Remembering Jose

On this day one year ago Jose Hernandez-Rossy was murdered by police officer Tedesco. Jose in death was crucified by media outlets whose platform feed the city lies about who he was and the actions leading to his untimely death. Jose was driving home enjoying the final break in our temper mental Buffalo seasons when he was stopped by the police. The traffic stopped turned violent when one officer reached into Jose’s car causing him to hit a street pole. Jose attempted to leave the scene by getting out of his car to run when he was shot and killed by officer Tedesco. That day and the ones that followed the media reported that he shot a police officer (which was false), that he had a criminal record, that he was smoking weed. The local media’s stance to discredit Jose, the victim of a heinous crime, that by 2017 had played out once in this city before in the case of Meech and dozens of time across this country was an eerie reminder of how American society treats the death of men of color as criminals first before human.

I saw him as human. I saw him in the face of his daughter who still didn’t understand why her father was not returning home as he always did. I saw him as a family man in videos that his cousins’ shared on their social media as they mourned their loss of him. I hear his humanity and his loving kindness in the stories from his brother- in- law of how he helped support him and his sister’s family. I see the strength of him live on in his sister and mother as they fight through a crooked judicial system with lawyers that have other agendas yet they still hold true to their convictions for justice. I have had my heart and soul break open with his family at the place of this death, as we held direct actions and in frustrating meetings.

One particular moment that stays burned in my mind and body’s memory was the day of his memorial at the site of where he was killed. I felt my body shake with sadness, anger, and grief and overwhelmed with hurt when I looked down to see my son crying beside me. Zaire cried because he too felt the overwhelming emotion of when the immediate family came to the pole on the corner of the street where Jose’s car initially crashed and the ground felt radiant of Jose’ blood that was still visible on parts of the street. There was a sad chaos in the street when his mother cried terribly before her body gave way and the male family members had to hold on to her. When the fire department and ambulance pulled up and Zaire began to cry more I decided that it was time for us to go. He asked me why he died and who killed him in the car ride home, I told him because of the color of his skin and by officers that said they were scared of him. My voice trembled as I said this as I felt guilt for exposing this harsh reality to my children. I let it hurt just enough before remembering that taking him and Kelila to Jose’s memorial did not make me a bad parent opening my children up to trauma. I am a parent that is exposing my children to their reality before they grapple with the horrors of it on their own but now with the tool to heal from it.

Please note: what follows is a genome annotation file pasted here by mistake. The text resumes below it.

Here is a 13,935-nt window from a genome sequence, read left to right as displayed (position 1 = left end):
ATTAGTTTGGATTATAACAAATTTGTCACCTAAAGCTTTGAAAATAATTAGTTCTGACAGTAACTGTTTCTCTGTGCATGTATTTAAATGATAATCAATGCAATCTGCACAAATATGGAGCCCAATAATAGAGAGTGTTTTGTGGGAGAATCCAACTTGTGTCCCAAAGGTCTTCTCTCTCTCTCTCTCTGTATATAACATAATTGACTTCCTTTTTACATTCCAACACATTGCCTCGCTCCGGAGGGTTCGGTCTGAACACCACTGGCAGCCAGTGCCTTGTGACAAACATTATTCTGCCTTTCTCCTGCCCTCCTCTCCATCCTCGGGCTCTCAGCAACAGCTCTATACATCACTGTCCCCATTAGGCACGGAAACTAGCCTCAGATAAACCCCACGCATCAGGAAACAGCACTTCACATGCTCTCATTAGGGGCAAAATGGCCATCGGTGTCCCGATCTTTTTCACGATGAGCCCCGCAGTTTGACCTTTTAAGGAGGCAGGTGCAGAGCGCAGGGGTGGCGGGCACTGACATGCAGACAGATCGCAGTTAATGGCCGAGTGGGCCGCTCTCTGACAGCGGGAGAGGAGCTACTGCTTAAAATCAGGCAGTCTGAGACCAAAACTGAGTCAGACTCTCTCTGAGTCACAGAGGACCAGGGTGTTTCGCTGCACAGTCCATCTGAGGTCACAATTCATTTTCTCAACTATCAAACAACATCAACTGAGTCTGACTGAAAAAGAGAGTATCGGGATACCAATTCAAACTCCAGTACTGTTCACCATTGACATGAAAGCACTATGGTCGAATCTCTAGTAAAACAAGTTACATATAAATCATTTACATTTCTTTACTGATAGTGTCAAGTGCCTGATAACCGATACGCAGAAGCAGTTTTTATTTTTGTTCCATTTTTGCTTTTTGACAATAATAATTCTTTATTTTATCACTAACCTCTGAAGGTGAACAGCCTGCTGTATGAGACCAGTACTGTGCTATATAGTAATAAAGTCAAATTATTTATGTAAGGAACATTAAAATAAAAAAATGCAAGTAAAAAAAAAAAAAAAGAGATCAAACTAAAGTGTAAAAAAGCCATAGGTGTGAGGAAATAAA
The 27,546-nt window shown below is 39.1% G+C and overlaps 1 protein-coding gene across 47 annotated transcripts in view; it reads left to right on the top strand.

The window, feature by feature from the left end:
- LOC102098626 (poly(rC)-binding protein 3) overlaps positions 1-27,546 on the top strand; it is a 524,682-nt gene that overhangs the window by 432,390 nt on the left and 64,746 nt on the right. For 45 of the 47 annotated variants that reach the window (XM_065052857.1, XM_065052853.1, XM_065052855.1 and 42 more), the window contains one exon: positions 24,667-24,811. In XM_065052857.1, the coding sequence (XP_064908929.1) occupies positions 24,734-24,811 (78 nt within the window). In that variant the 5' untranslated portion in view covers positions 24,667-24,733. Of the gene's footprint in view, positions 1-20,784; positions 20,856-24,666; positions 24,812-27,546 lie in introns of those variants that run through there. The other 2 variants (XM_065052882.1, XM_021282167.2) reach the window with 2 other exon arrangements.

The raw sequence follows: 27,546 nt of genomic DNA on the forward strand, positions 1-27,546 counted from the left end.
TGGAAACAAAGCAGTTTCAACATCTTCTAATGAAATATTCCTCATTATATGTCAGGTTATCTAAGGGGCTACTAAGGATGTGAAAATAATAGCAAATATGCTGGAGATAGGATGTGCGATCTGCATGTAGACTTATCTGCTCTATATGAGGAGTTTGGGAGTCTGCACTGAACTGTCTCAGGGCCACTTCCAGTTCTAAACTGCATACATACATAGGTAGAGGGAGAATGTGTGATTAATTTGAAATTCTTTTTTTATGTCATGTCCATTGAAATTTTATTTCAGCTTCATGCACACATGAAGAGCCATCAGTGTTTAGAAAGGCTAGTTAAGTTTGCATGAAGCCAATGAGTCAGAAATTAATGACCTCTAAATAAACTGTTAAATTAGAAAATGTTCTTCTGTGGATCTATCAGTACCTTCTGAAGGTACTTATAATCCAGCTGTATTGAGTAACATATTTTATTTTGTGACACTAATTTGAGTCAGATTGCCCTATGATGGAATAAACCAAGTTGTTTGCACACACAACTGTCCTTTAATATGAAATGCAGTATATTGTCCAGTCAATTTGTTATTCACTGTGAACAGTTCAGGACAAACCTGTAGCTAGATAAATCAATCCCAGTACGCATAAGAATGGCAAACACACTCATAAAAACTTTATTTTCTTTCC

Now today a year later we will come together once again to remember the life of Jose. We still hold the rage from the not guilty verdict from the AG case in our bones as we reclaim this memorial site. Our emotions are raw on this day and we honor the unspoken power of them that has fueled us this far in our collective journey. My heart is still full despite the pain and I am sending out love in these words, in prayer, and in healing vibes to the survivors of state sanctioned violence.

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How Audre Lorde’s Uses of the Erotic Improved how I Masterbate